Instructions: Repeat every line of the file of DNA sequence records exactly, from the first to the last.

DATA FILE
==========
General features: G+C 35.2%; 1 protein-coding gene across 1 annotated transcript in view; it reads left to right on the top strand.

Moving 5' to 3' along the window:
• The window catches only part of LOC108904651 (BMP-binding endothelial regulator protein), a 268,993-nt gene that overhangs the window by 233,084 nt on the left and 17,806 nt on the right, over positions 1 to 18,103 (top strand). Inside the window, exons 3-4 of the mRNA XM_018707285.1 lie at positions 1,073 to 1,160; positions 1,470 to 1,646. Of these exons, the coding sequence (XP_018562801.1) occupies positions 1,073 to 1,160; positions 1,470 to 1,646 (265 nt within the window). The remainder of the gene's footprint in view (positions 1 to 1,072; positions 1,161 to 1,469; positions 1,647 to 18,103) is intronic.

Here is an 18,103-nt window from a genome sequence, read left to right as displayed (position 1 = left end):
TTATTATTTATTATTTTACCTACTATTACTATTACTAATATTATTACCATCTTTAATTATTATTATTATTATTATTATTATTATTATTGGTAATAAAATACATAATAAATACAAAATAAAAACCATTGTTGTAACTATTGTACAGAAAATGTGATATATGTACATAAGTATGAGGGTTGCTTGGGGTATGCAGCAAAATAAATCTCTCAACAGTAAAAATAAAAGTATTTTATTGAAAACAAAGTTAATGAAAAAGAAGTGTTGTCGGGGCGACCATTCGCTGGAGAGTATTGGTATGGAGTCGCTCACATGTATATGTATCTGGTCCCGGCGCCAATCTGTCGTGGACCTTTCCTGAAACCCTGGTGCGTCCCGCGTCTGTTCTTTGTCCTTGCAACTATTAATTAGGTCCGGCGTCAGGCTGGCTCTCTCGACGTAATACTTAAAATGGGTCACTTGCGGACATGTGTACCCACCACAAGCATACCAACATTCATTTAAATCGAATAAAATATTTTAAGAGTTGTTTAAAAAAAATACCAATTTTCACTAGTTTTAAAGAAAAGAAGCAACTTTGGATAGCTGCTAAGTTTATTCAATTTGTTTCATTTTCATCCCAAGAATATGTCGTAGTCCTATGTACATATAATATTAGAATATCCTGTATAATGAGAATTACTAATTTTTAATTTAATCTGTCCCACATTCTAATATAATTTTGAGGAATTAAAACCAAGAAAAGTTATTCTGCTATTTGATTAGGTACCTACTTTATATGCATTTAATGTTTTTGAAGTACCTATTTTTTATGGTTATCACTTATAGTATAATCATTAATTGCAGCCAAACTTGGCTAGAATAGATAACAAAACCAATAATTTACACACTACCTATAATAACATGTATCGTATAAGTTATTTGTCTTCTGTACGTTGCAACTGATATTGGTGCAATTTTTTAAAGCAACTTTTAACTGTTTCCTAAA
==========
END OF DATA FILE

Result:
General features: G+C 35.2%; 1 protein-coding gene across 1 annotated transcript in view; it reads left to right on the top strand.

Moving 5' to 3' along the window:
• The window catches only part of LOC108904651 (BMP-binding endothelial regulator protein), a 268,993-nt gene that overhangs the window by 233,084 nt on the left and 17,806 nt on the right, over positions 1 to 18,103 (top strand). Inside the window, exons 3-4 of the mRNA XM_018707285.1 lie at positions 1,073 to 1,160; positions 1,470 to 1,646. Of these exons, the coding sequence (XP_018562801.1) occupies positions 1,073 to 1,160; positions 1,470 to 1,646 (265 nt within the window). The remainder of the gene's footprint in view (positions 1 to 1,072; positions 1,161 to 1,469; positions 1,647 to 18,103) is intronic.

Here is an 18,103-nt window from a genome sequence, read left to right as displayed (position 1 = left end):
TTATTATTTATTATTTTACCTACTATTACTATTACTAATATTATTACCATCTTTAATTATTATTATTATTATTATTATTATTATTATTGGTAATAAAATACATAATAAATACAAAATAAAAACCATTGTTGTAACTATTGTACAGAAAATGTGATATATGTACATAAGTATGAGGGTTGCTTGGGGTATGCAGCAAAATAAATCTCTCAACAGTAAAAATAAAAGTATTTTATTGAAAACAAAGTTAATGAAAAAGAAGTGTTGTCGGGGCGACCATTCGCTGGAGAGTATTGGTATGGAGTCGCTCACATGTATATGTATCTGGTCCCGGCGCCAATCTGTCGTGGACCTTTCCTGAAACCCTGGTGCGTCCCGCGTCTGTTCTTTGTCCTTGCAACTATTAATTAGGTCCGGCGTCAGGCTGGCTCTCTCGACGTAATACTTAAAATGGGTCACTTGCGGACATGTGTACCCACCACAAGCATACCAACATTCATTTAAATCGAATAAAATATTTTAAGAGTTGTTTAAAAAAAATACCAATTTTCACTAGTTTTAAAGAAAAGAAGCAACTTTGGATAGCTGCTAAGTTTATTCAATTTGTTTCATTTTCATCCCAAGAATATGTCGTAGTCCTATGTACATATAATATTAGAATATCCTGTATAATGAGAATTACTAATTTTTAATTTAATCTGTCCCACATTCTAATATAATTTTGAGGAATTAAAACCAAGAAAAGTTATTCTGCTATTTGATTAGGTACCTACTTTATATGCATTTAATGTTTTTGAAGTACCTATTTTTTATGGTTATCACTTATAGTATAATCATTAATTGCAGCCAAACTTGGCTAGAATAGATAACAAAACCAATAATTTACACACTACCTATAATAACATGTATCGTATAAGTTATTTGTCTTCTGTACGTTGCAACTGATATTGGTGCAATTTTTTAAAGCAACTTTTAACTGTTTCCTAAA